Lakeside junior Anna Bowles zoomed to the state cross country title, running the third-best time in any classification. Her running talent and the performance of her teammates boosted Bowles' preparation for the 3,200 meters this spring, when she ran the best time in any Georgia classification.
Westside junior D'Andre Smalley burst into the state's running consciousness by winning the Class AAAA title last fall. It gave him the confidence to turn back a fierce opponent in the closing stretch of the 3,200 meters several months later.
They give you a medal, T-shirt and hat if you win an individual Georgia High School Association track championship. Smalley and Bowles each took home this haul in May, when both area athletes won the Class AAAA state title in the 3,200 meters. For claiming the area's only individual GHSA state titles in Class AAAA or higher, Bowles and Smalley are The Augusta Chronicle track athletes of the year.
Bowles, who shaved about 23 seconds off her personal-best time as a sophomore in the 3,200, won the race in 10:46.19 at the state meet in Albany. She finished second in the 1,600 in 5:03.93, only .67 behind the winner. Bowles took over the lead of the 3,200 for good at about the midpoint of the two-mile distance, blowing past initial leader Megan Wetterhall of Lakeside-DeKalb.
"I pushed her harder than she was used to," Bowles said.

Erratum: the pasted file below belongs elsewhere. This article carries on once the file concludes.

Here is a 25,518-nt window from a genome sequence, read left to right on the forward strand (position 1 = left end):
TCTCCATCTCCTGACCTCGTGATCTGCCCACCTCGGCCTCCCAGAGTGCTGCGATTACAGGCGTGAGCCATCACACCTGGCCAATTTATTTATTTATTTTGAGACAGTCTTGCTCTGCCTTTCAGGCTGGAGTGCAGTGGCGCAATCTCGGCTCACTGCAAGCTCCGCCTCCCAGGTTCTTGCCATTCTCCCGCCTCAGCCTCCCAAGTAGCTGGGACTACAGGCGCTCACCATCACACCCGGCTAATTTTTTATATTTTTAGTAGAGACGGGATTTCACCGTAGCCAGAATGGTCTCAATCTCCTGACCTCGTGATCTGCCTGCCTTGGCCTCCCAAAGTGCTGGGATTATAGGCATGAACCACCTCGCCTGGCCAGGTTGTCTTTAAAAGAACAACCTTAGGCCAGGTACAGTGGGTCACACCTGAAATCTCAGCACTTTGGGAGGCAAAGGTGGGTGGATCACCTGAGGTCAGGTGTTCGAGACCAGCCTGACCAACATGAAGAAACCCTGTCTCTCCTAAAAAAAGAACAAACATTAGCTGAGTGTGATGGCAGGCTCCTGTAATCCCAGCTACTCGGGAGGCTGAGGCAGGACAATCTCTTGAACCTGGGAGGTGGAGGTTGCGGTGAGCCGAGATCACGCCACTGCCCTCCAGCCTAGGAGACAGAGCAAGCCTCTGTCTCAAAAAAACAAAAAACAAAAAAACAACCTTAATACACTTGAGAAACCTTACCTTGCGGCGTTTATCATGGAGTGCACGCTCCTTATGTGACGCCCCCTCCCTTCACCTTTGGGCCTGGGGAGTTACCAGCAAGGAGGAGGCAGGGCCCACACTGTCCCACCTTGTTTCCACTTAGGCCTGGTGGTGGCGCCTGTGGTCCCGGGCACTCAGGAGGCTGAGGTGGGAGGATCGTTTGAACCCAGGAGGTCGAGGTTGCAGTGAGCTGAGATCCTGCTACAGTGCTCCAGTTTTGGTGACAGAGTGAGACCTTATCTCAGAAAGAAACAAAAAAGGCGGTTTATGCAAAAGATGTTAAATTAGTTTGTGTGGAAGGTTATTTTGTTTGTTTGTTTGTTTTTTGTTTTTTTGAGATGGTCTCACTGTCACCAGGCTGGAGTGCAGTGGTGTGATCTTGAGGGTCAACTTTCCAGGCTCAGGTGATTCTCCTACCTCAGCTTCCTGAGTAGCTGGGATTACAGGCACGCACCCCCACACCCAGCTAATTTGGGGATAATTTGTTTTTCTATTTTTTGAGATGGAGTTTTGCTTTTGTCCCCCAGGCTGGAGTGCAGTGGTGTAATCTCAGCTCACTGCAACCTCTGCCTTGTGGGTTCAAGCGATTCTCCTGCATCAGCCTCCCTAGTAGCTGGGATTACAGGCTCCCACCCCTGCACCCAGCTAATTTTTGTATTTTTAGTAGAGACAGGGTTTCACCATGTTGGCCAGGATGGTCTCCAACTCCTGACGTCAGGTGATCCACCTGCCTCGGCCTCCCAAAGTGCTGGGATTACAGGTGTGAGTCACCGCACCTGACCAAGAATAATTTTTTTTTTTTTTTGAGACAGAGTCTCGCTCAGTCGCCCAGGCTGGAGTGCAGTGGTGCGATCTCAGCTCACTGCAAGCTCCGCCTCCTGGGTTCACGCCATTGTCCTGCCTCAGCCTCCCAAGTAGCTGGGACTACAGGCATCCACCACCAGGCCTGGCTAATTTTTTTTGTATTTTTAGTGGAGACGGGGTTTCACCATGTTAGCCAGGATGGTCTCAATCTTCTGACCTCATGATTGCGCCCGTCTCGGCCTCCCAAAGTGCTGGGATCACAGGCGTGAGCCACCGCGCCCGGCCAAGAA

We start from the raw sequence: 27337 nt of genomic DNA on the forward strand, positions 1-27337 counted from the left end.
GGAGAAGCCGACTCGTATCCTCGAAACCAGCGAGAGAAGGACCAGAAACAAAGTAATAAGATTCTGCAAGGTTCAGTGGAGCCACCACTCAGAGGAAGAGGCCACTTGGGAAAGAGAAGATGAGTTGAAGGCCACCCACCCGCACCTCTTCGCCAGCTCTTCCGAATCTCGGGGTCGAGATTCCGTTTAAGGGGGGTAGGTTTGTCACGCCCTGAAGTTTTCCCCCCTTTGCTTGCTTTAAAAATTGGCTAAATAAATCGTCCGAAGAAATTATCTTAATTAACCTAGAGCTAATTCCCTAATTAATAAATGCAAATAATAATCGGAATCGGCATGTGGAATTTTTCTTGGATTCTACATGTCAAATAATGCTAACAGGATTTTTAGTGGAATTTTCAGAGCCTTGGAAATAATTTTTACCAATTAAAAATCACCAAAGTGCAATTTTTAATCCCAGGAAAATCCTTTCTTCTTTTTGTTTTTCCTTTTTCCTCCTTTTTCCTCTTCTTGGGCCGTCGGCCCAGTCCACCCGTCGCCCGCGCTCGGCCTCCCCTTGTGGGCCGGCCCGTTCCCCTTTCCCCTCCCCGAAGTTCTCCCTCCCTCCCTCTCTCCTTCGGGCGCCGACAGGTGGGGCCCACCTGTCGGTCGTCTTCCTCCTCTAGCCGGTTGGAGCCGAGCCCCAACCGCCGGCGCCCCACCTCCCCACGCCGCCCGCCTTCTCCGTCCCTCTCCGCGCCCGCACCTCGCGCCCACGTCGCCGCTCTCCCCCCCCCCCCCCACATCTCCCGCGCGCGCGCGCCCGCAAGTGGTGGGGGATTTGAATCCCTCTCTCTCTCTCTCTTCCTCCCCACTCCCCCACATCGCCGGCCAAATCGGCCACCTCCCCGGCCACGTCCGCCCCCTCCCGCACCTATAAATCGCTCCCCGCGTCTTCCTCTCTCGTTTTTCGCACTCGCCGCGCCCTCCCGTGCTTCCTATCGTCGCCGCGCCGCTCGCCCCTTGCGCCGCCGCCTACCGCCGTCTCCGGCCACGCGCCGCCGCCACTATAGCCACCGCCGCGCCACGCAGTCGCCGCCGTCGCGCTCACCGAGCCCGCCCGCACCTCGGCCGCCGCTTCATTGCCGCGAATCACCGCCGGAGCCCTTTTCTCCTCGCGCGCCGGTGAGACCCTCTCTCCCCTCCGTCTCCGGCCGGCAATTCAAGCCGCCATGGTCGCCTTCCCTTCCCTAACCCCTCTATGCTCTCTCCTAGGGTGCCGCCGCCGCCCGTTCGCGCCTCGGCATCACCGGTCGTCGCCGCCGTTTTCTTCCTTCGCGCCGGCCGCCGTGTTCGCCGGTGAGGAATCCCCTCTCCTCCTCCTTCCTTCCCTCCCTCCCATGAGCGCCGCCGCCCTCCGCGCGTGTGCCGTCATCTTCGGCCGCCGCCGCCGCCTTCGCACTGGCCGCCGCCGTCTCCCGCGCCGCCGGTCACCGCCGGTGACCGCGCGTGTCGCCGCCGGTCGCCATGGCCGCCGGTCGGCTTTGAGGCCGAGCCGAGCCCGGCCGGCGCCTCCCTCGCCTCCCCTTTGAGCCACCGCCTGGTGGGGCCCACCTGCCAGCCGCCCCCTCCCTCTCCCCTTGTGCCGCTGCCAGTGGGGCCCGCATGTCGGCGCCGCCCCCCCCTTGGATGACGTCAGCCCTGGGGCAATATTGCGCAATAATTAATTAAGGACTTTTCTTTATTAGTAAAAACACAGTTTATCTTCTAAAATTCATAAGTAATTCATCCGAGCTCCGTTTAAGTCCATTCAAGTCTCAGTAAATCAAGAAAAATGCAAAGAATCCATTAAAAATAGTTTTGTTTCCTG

Bowles was part of a strong Lakeside cross country team that finished second in the state. Sister Sarah finished fifth, and junior teammate Katie Townsend fought off dehydration to finish sixth. Ken Bowles, Anna's father and an area track enthusiast, said he noticed each runner worked hard to improve heading into spring track season.
"The dynamics of the season started well before the race," Ken Bowles said. "Katie picked up her commitment and her game. They were kind of like magnets; they (attracted) the other to a higher level."
Smalley had finished fourth in the state in the 1,600 meters the night before his 3,200 triumph. Warren Enriquez, from Starr's Mill, beat Smalley by .07 to finish third in the 1,600 at the state meet in Jefferson, and the two battled for the title in the two-mile race.
Enriquez, who looked to be at least six inches taller than Smalley, burst outside in the final 125 meters and appeared to take a small lead. Smalley refused to give in, and out kicked his taller opponent to the finish line.
During cross country season, Smalley would often train with the team, then return home and run additional miles on his own. Smalley said this spring he mostly worked with the team at school, then stayed at the school for additional work after practice, which proved to be the difference during the final stretch in his title run.
"I didn't have much left," he said. "I had started to sprint past the last curve, but he came past me. I just had to catch back up."